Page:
Echocardiographic Predictors of Long-Term Mortality in Patients Presenting With Acute Pulmonary Embolism.


Westmead Clinical School, University of Sydney, Sydney, Australia; Department of Cardiology, Westmead Hospital, Sydney, Australia; South West Clinical School, University of New South Wales, Sydney, Australia. Electronic address: [Email]


Pulmonary embolism (PE) is associated with a high mortality; whether echocardiographic evaluation at presentation predicts long-term adverse outcomes is of importance. We sought to determine if a composite of routinely obtained echocardiographic parameters could determine long-term adverse events in PE patients. Right ventricular (RV) size and function and right atrial (RA) size were retrospectively evaluated in 233 consecutive PE patients with an inpatient echocardiogram, and compared with 70 healthy controls; mortality at 3 years was confirmed. PE patients had increased RV size (RV parasternal long-axis diameter [RVPLAX] and RV end-diastolic volume [p < 0.001 for both]) and RA area (p < 0.001). RV function was reduced in PE patients (RV fractional area change and RV ejection fraction [p <0.001 for both]). Peak tricuspid regurgitation (TR) velocity was higher in the PE group. At follow-up (3.0 ± 2.1 years), 61 patients died; multivariable analysis demonstrated RVPLAX diameter >37 mm (hazard ratio [HR] 2.3, 95% confidence interval [CI] 1.3 to 4.2; p = 0.005), RA area >20 cm2 (HR 2.0, 95% CI 1.1 to 3.5; p = 0.016), and TR velocity >2.9 ms-1 (HR 1.9, 95% CI 1.1 to 3.4; p = 0.021), were independent echocardiographic predictors of mortality. Patients with all 3 "risk markers" had ∼17-fold increased mortality compared with those with no "risk markers" (HR 16.9, 95% CI 6.1 to 47.2; p < 0.001). In conclusion, a composite of routinely collected echocardiographic parameters, namely an enlarged RA and RV (RVPLAX diameter), and TR velocity, were independent predictors of mortality in PE patients, with an exponential increase in mortality when all 3 parameters were significantly altered. Prospective validation is required to confirm these preliminary observations.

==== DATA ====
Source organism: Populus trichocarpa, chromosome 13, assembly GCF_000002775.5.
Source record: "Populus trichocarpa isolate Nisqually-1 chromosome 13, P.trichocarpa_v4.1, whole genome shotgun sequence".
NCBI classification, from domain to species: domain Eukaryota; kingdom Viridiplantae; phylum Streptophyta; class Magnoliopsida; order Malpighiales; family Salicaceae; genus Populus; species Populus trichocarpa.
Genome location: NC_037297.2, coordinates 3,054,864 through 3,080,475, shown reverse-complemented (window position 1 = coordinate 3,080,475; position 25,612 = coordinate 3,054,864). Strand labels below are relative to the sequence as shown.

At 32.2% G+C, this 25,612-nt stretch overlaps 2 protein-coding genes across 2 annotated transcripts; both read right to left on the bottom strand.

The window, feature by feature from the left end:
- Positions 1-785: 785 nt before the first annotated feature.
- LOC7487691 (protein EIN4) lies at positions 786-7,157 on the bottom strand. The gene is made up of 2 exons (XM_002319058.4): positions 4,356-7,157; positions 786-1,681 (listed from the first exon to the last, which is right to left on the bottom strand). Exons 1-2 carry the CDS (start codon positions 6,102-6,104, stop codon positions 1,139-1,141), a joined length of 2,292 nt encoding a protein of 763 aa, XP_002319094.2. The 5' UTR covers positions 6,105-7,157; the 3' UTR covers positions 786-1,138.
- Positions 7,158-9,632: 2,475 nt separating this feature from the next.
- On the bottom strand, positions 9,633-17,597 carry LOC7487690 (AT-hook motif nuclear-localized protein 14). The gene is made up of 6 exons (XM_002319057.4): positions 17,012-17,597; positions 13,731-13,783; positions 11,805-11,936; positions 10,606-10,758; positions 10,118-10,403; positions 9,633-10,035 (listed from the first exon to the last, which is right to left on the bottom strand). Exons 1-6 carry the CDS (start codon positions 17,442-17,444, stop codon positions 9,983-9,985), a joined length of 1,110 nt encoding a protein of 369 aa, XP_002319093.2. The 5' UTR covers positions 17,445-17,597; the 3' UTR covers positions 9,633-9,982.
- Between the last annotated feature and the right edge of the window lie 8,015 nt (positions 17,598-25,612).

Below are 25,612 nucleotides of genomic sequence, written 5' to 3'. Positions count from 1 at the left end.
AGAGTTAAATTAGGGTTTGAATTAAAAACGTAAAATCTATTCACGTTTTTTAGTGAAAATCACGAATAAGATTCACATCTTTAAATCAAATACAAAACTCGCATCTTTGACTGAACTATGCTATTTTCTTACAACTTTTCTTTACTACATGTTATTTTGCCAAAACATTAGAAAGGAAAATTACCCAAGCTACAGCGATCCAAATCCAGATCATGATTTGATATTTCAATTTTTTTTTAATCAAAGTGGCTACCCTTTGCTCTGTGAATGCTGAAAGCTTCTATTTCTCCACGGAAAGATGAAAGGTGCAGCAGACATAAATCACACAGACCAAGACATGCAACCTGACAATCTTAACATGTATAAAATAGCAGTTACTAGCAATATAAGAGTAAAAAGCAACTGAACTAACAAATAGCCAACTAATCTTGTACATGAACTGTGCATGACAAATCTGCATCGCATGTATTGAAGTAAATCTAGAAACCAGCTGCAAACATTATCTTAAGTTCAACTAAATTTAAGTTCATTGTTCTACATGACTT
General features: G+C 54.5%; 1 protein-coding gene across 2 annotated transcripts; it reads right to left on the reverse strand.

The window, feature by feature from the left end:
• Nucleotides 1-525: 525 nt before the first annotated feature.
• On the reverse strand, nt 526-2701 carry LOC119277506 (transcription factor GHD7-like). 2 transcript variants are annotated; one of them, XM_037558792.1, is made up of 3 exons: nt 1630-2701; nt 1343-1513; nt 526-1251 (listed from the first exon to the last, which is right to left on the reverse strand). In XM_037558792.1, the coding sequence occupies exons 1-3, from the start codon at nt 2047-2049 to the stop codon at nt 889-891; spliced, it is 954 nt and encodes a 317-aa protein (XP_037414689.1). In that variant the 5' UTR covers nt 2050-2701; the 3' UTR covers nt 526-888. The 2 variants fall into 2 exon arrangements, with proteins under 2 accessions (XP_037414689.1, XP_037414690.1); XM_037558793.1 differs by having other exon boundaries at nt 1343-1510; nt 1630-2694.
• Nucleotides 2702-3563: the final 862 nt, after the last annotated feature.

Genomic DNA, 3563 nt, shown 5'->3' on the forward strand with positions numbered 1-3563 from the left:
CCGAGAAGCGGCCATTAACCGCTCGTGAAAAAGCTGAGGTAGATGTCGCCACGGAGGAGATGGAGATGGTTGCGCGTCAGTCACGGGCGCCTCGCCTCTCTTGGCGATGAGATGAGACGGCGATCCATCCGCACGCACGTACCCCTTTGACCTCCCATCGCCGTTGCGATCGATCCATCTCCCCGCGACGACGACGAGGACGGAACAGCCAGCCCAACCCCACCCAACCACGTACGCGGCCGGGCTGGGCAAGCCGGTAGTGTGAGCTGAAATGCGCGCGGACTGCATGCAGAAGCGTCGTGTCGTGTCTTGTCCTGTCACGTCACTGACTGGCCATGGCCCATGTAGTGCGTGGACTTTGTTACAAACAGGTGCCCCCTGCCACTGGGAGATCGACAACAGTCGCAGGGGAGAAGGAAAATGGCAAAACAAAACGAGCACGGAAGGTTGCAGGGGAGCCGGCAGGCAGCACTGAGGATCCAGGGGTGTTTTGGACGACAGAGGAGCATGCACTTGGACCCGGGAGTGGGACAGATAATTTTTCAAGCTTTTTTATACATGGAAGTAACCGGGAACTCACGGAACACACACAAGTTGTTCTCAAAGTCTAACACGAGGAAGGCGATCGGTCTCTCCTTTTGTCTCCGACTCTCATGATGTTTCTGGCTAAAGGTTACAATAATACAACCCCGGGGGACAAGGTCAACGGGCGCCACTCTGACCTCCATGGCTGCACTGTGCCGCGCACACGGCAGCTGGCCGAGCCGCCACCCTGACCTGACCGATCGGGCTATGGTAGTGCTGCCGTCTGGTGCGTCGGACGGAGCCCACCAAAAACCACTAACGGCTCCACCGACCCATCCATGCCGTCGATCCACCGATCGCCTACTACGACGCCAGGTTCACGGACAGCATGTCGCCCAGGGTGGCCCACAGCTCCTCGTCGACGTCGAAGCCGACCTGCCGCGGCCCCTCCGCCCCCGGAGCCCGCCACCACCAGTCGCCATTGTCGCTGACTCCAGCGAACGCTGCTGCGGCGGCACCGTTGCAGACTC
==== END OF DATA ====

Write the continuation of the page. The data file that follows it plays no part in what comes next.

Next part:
OUR Recent Articles